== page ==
By Susan Abernethy
Recently I wrote a piece on Margaret Roper, the daughter of Sir Thomas More for our women’s history blog and it reminded me of something. My parents took me to see a movie and it was probably the first inkling I had about how fascinating history can be. The movie was “A Man for All Seasons” based on a play by Robert Bolt. It tells the story of Sir Thomas More and his clash with King Henry VIII of England. The character of Sir Thomas More made a strong impression.
Thomas was born in London on February 7, 1478 to Sir John More and his wife Agnes (née Graunger). He attended school at St. Anthony’s and was a page in the household of John Morton, Archbishop of Canterbury and Lord Chancellor of England. Morton was so impressed with More’s intellect and scholarship that he found him a place at Oxford where Thomas spent two years. Then, as so often happened at the time, he followed in his father’s footsteps and began legal training. He studied from 1494 to 1502 and was then called to the bar. Between 1503 and 1504, More lived with the Carthusian monks just outside London and followed their spiritual practices. He may have considered becoming a monk but eventually decided to remain a layman after marrying and becoming a Member of Parliament. He was to wear a hair shirt under his clothes for the rest of his life, emulating the Carthusians.
More married Joanna Colt, a woman 10 years younger. He immediately began educating her and their children after they were born. They were to have four children, Margaret, Elizabeth, Cecily and John before Joanna died in 1511. He married again within a month, choosing Alice Middleton, a rich widow with a daughter of her own. More educated all his children, stepchildren and wards, including the girls. This was to set an example for other noble families at the time. Even his good friend, the humanist Erasmus, advocated for the practice of educating women after seeing the positive effects it had on More’s family, especially his eldest daughter Margaret.After having various careers, such as undersheriff of London, More entered royal service. In the spring of 1515, he was sent on a diplomatic mission to Bruges and met up with his friends Erasmus and Peter Gillis. While he was in Bruges, based on conversations with Gillis, he began writing his influential work, “Utopia” about an ideal world. It was finished and published in 1516. He also wrote a history of King Richard III which was the basis for the play written by Shakespeare. In 1521, Martin Luther attacked Henry VIII in print. Henry asked More to respond and the result was printed in 1523. More defended the primacy of the Catholic Church and the Pope. From this point forward his theological conservatism was confirmed and he never criticized the Church’s authority. More was to write many theological treatises and religious polemics as well as poems and translations of Latin works.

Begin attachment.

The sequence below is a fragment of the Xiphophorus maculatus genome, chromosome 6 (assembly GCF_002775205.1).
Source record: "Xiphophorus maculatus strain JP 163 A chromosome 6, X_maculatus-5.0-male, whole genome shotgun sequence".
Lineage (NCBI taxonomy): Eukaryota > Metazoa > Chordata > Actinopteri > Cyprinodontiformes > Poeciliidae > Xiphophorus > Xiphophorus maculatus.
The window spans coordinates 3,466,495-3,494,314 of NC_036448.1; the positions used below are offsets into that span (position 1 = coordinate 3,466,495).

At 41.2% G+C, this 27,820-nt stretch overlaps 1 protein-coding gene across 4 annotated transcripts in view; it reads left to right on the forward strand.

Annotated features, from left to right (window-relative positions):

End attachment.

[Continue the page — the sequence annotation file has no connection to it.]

In March of 1518, after years of indecision, More accepted a place as a member of Henry VIII’s privy council. After a diplomatic mission in 1521, More was knighted and made under-treasurer of the Exchequer. He became secretary and personal advisor to King Henry and his influence grew, serving as liaison between Henry and his Lord Chancellor, Thomas Wolsey, Archbishop of York. In 1523 he was elected as knight of the shire (MP) for Middlesex and elected as Speaker of the House of Commons. In 1525, he became Chancellor of the Duchy of Lancaster. After the fall of Wolsey from power, More succeeded him in the office of Lord Chancellor.
More initially agreed with the theologians that Henry’s marriage to Catherine of Aragon was unlawful. But as Henry started to break with the Catholic Church in his quest to marry Anne Boleyn, More began to have qualms. In his capacity as Lord Chancellor, he worked to quash the Reformation in England, including having Protestants burned at the stake. The further Henry strayed from the Catholic Church, the harder More resisted. By 1530, he was openly quarreling with Henry over heresy laws. When Parliament passed a law requiring all to swear an oath denying the Pope’s authority in England, More tried to resign. Henry allowed him to stay in office due to his reputation and friendship. However, More was losing supporters and influence and in 1532, he requested the King relieve him of his duties due to ill health and Henry agreed.
More was not safe after this. By April 1534, he was asked to appear before a commission and swear to the Parliamentary Act of Succession naming children born to Anne Boleyn as Henry’s heirs. More agreed to swear to this. But he still would not swear the oath of Supremacy, naming Henry head of the Church of England. More was arrested and imprisoned in the Tower. On July 1, 1535, More was tried before a panel of judges. He bravely and skillfully defended himself but the panel found him guilty. He was sentenced to be hanged, drawn and quartered but the King commuted the sentence to beheading. He was executed on Tower Hill on July 6, 1535. His body was interred in the Chapel of St. Peter ad Vincula with the precincts of the Tower of London. His head was hoisted on pike and displayed on London Bridge for a month. His daughter Margaret bribed the man who was to throw the head into the river and surreptitiously took the head and preserved it. She was buried with her father’s head when she died.
More died a martyr to his Catholic faith and was canonized in May of 1935. His son in law, William Roper, husband of More’s daughter Margaret was to write a biography of him that was published in 1626.
Resources “A Daughter’s Love” by John Guy
Susan Abernethy is the writer of The Freelance History Writer and a contributor to Saints, Sisters, and Sluts. You can follow both sites on Facebook (http://www.facebook.com/thefreelancehistorywriter) and (http://www.facebook.com/saintssistersandsluts), as well on Medieval History Lovers. You can also follow Susan on Twitter @SusanAbernethy2